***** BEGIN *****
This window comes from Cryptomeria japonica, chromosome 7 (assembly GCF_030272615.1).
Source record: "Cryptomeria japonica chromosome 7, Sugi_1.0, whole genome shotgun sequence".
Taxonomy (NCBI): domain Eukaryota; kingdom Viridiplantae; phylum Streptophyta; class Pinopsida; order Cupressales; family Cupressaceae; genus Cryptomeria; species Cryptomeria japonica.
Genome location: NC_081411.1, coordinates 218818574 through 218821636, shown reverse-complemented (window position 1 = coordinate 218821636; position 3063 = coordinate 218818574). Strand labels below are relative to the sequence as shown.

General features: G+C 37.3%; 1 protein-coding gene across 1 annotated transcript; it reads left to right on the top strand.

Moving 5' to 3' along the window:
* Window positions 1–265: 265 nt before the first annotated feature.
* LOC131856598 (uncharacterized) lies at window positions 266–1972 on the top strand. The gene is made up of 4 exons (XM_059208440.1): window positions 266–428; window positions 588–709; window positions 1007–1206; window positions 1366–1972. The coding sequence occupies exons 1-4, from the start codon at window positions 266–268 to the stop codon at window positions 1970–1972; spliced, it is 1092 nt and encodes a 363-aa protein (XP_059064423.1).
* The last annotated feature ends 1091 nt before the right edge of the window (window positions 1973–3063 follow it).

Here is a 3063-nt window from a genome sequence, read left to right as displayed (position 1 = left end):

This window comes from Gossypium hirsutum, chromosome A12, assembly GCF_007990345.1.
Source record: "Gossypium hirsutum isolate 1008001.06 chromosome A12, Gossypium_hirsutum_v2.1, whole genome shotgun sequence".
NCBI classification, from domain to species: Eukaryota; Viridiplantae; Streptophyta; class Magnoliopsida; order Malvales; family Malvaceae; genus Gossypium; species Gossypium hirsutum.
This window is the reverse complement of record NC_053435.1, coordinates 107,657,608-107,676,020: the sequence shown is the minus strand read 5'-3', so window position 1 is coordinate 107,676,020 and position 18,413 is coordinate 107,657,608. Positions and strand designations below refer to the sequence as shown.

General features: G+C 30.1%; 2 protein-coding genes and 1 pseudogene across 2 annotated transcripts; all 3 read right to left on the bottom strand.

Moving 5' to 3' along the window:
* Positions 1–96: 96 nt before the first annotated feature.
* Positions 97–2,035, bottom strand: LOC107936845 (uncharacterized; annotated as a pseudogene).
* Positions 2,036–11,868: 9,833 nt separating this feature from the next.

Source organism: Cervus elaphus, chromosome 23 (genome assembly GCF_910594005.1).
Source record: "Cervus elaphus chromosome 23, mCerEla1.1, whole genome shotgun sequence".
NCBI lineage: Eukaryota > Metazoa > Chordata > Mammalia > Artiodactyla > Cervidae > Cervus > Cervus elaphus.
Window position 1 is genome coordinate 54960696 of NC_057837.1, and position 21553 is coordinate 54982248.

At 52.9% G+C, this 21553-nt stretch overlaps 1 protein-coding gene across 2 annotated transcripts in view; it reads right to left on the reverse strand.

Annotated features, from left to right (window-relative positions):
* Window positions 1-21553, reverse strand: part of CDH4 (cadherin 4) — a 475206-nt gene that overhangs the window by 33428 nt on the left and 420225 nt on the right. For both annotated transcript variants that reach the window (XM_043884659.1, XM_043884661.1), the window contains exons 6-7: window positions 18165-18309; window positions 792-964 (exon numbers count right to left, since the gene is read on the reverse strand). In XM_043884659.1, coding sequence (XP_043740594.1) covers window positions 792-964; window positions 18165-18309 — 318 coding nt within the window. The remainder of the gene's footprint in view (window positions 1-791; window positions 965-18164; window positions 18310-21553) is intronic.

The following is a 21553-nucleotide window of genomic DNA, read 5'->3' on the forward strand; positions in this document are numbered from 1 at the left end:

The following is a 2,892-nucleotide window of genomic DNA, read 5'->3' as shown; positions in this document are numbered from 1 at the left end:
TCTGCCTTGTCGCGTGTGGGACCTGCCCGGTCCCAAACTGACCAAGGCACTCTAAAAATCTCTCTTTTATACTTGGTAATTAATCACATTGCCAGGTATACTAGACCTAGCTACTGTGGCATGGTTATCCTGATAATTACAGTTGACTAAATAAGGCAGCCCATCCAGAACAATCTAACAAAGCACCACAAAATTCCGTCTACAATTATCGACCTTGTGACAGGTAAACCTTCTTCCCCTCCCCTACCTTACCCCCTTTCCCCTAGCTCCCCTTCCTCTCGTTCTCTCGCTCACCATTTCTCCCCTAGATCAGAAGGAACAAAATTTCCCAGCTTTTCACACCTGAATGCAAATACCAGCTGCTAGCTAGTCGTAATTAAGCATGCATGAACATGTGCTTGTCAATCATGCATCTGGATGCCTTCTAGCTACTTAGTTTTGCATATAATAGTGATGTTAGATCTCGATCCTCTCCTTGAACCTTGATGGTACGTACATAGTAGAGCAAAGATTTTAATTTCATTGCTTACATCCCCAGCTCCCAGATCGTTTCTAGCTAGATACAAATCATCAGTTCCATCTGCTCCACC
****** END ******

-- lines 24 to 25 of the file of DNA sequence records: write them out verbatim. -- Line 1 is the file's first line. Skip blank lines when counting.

At 52.9% G+C, this 21553-nt stretch overlaps 1 protein-coding gene across 2 annotated transcripts in view; it reads right to left on the reverse strand.

Annotated features, from left to right (window-relative positions):